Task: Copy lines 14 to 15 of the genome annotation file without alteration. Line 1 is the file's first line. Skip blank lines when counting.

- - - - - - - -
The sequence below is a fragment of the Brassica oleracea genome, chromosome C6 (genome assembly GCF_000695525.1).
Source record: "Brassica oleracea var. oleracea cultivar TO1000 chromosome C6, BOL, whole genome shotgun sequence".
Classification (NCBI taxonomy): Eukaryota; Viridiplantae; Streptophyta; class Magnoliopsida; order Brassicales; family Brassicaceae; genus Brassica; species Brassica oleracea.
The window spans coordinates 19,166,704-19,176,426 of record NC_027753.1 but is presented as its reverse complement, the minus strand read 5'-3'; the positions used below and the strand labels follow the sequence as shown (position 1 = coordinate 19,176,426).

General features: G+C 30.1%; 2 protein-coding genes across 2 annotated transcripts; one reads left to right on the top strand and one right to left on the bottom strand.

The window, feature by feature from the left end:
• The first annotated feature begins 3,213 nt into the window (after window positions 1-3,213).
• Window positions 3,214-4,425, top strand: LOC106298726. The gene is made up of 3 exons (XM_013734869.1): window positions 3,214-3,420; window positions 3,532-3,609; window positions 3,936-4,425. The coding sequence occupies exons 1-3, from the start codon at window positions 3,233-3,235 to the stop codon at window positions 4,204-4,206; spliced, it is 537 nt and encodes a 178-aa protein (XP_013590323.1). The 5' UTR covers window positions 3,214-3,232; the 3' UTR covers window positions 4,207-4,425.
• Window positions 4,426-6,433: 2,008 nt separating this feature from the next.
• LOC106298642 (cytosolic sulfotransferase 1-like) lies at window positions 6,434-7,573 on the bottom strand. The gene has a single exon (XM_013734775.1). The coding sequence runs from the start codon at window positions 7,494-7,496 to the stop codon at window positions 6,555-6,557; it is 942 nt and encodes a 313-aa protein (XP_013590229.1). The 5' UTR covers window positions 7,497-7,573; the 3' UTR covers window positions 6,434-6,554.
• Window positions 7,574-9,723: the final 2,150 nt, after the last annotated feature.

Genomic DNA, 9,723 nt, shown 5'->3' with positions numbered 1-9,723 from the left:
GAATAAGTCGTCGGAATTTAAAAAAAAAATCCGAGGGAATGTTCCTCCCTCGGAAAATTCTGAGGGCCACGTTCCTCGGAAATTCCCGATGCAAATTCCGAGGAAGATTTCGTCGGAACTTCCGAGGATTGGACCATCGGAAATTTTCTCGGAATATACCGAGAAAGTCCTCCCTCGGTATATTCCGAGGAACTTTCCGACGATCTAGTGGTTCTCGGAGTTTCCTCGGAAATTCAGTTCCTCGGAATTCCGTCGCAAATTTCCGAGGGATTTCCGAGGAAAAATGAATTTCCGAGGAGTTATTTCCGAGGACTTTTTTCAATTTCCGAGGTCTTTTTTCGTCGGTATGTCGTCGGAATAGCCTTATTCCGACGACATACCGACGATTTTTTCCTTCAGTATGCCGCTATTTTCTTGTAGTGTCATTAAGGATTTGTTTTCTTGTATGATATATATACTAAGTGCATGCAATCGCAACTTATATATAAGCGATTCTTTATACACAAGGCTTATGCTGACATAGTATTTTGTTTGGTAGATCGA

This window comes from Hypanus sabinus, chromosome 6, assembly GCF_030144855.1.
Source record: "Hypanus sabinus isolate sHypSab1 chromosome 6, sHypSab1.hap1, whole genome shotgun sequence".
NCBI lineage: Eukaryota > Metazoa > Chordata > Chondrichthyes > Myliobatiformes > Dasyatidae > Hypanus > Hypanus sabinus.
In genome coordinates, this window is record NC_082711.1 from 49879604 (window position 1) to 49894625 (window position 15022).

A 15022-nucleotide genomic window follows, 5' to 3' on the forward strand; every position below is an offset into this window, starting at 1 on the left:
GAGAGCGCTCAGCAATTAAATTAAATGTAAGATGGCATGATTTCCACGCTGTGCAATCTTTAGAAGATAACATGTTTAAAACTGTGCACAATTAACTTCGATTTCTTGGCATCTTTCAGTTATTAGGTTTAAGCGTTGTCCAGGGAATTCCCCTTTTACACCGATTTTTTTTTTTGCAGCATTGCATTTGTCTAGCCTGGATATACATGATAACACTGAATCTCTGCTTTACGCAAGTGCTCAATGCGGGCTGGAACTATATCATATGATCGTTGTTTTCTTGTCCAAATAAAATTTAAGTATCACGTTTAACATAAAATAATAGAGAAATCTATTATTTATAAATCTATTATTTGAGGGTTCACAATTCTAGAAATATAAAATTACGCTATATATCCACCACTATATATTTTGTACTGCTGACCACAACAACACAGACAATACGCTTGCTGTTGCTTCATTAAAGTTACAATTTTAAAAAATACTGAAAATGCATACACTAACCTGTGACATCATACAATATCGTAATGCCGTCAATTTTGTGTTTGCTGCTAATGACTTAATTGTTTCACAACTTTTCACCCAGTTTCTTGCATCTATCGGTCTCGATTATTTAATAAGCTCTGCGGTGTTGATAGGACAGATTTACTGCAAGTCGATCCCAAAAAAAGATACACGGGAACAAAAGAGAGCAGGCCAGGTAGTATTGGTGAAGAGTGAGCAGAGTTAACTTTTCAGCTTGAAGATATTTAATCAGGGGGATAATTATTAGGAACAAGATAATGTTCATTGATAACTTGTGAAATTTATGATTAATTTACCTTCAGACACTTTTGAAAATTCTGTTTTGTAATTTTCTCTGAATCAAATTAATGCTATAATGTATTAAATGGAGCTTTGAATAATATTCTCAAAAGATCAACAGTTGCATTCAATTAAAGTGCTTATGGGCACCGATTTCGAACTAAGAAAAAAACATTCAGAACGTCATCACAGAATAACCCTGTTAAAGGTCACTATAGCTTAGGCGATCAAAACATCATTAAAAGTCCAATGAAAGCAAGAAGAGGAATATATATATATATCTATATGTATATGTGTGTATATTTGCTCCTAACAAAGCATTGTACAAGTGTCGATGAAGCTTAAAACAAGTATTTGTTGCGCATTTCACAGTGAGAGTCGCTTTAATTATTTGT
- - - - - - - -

This window comes from Hypanus sabinus, chromosome 6, assembly GCF_030144855.1.
Source record: "Hypanus sabinus isolate sHypSab1 chromosome 6, sHypSab1.hap1, whole genome shotgun sequence".